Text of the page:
Salaried Employee: Everything You Need to Know
What is a salaried employee and what is the difference between a salaried vs. a non-salaried employee? There are many less-obvious distinctions.8 min read
What is a salaried employee and what is the difference between a salaried vs. a non-salaried employee? Although the differences might seem obvious, there are many less-obvious distinction between the two types of employment.
About Salaried Employee
The most obvious, immediate difference: A salaried employee makes a fixed amount of money for a given multi-day period, while an hourly employee makes an hourly wage for every hour they work.
This difference affects the work styles of the two types of employees. Hourly employees keep a timesheet, or “clock in” in some way. Salaried employees aren’t required to keep track of their time in this way.
Another major difference: Salaried positions usually aren’t subject to overtime pay. Salaried employees can look forward to the same stable paycheck for each pay period. Most (though not all) higher-paid salaried workers don’t receive extra wages like time-and-a-half for working over the federally-recognized 40-hour standard workweek.
However – as we’ll see later -- not all salaried positions eliminate overtime. Some lower-paying salaried jobs still are subject to overtime pay, per some state and federal laws. It might not equal the standard time-and-a-half paid to hourly employees.
While some employers encourage their hourly employees to take on work during holidays by offering a double hourly wage, this is not by law. Rest assured that salaried employees don’t usually receive extra pay for working holidays.
The legal description of hourly vs. non-hourly employees includes the terms exempt and non-exempt. Generally, exempt employees are salaried. Non-exempt employees are hourly. However, there are exceptions. Workers paid a fee for a specific job or work unit (like technicians and independent contractors) might not be paid an hourly wage, but like hourly employees, they are considered exempt.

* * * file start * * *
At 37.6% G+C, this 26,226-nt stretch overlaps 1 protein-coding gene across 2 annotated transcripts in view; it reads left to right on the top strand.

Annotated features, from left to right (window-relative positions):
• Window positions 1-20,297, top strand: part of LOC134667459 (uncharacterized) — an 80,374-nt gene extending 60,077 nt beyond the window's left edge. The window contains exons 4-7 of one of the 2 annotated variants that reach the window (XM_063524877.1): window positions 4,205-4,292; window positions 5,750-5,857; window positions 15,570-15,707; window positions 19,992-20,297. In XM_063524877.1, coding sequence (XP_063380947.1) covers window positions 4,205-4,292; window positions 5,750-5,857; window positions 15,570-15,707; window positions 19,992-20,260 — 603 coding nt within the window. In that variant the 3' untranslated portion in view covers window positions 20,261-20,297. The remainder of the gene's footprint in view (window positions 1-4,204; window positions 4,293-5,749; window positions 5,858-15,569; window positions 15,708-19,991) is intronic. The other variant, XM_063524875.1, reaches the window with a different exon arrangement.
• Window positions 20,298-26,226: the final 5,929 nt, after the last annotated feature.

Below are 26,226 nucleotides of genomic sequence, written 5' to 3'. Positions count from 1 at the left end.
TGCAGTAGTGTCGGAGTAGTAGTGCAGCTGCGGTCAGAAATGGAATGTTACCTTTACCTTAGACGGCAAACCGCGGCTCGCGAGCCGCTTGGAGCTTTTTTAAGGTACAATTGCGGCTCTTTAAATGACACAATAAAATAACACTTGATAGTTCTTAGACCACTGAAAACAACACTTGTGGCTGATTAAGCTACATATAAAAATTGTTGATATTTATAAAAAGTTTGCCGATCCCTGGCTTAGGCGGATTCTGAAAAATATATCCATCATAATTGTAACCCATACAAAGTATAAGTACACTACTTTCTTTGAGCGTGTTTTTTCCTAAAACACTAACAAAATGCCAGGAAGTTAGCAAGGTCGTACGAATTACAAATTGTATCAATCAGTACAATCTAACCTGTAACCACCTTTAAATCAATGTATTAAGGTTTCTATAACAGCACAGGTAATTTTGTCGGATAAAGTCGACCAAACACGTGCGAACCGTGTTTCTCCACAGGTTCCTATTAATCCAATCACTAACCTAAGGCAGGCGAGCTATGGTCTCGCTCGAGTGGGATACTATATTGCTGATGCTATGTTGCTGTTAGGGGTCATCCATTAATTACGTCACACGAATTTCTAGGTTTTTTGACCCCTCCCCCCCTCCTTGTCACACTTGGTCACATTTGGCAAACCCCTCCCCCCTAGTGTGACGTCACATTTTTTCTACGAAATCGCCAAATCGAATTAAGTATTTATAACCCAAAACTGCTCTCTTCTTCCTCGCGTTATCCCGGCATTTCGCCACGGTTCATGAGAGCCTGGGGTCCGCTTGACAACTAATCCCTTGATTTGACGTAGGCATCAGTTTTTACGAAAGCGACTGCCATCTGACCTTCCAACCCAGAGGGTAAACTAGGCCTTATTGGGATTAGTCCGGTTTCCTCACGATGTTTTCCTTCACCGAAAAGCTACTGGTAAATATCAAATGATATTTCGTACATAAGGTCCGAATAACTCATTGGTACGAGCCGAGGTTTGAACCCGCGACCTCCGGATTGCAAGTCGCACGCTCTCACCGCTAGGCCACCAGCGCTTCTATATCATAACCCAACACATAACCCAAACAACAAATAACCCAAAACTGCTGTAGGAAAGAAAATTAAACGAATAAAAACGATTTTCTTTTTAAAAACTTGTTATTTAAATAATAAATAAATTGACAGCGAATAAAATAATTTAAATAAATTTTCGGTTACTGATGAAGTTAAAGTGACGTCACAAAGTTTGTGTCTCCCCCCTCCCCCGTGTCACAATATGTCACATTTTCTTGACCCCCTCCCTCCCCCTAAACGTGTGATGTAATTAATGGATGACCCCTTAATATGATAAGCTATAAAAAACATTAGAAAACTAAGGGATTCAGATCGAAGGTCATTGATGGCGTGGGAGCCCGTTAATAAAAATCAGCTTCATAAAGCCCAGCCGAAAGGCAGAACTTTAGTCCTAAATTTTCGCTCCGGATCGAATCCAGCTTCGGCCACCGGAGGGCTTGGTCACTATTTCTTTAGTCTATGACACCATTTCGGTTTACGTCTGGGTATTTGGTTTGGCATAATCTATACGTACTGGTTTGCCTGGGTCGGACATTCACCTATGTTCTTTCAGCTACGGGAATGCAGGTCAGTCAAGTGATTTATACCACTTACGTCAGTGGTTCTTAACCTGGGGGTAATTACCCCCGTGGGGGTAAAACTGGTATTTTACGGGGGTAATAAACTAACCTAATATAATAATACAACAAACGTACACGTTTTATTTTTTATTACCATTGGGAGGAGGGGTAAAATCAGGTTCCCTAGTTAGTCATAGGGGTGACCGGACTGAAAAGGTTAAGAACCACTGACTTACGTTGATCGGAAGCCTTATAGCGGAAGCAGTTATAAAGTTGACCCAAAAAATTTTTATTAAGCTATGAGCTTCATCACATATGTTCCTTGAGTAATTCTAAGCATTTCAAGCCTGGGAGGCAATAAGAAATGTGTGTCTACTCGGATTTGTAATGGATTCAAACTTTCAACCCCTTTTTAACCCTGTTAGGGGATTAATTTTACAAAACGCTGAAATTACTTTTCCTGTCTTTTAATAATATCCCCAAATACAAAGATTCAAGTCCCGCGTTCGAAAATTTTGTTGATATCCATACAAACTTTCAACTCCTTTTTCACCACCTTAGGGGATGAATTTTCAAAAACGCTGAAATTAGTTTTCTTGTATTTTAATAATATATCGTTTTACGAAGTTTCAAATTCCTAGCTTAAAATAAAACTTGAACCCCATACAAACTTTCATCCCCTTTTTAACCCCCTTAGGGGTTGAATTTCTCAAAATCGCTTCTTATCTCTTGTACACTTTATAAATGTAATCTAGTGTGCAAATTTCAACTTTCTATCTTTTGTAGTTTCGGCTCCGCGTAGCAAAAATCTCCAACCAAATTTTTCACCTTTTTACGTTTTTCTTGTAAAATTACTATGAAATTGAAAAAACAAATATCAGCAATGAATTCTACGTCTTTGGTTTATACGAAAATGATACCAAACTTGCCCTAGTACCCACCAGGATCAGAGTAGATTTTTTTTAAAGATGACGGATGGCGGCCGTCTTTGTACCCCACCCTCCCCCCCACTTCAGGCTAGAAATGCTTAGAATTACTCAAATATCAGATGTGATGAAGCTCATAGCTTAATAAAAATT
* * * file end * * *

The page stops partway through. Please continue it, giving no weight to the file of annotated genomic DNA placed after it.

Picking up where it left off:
Some non-exempt employees are salaried, but their job descriptions fall under the nonexempt banner. These are typically lower-paid salaried types of jobs. Restaurant and retail managers frequently are considered non-exempt, even if they are formally paid a salary.
The Advantages (and Disadvantages) of Salary
Those workers who start as hourly employees oftentimes are later offered a salaried position as a “promotion.” In terms of total compensation, it oftentimes doesn’t amount to much of a step up the ladder, if any at all.
Salaried workers oftentimes are required by the demands of their positions to put in extra hours. Unlike hourly employees, there’s no obligation place on their employers to compensate them for this extra time. Many salaried workers have difficulty maintaining a work/life balance for this reason.
The advantage of the salaried position: You know what you’re going to be paid each week. There’s a sense of stability and regularity that comes with this salaried paycheck that some workers find invaluable.
Salaried positions are also more likely to have benefits associated with “real” employment. These can include health and dental coverage, but can also extend to retirement contribution matching, participation in a pension plan, paid vacations, and niceties like employer-paid cellphone plans.
The salaried position is great for those who need to be assured of a certain amount on their checks each period. The salaried position also oftentimes comes as the first step on the ladder to the greater compensation and job security afforded to “professionals” in the organization. This can have a reassuring influence on the worker that they are on the “right track” in their careers.
Hourly employees have the advantage of knowing they will be compensated for each hour they are engaged in service to the company. This is thanks to the Fair Labor Standards Act (FLSA). FLSA requires hourly employees be paid overtime for any hours worked. That includes time-and-a-half compensation for hours worked beyond 40 per week. The overtime requirement acts as a penalty against the employer for demanding more than 40 hours per week from their hourly employees. Employers are thus much more likely to demand hourly employees clock out precisely at the 40-hour mark, if not before.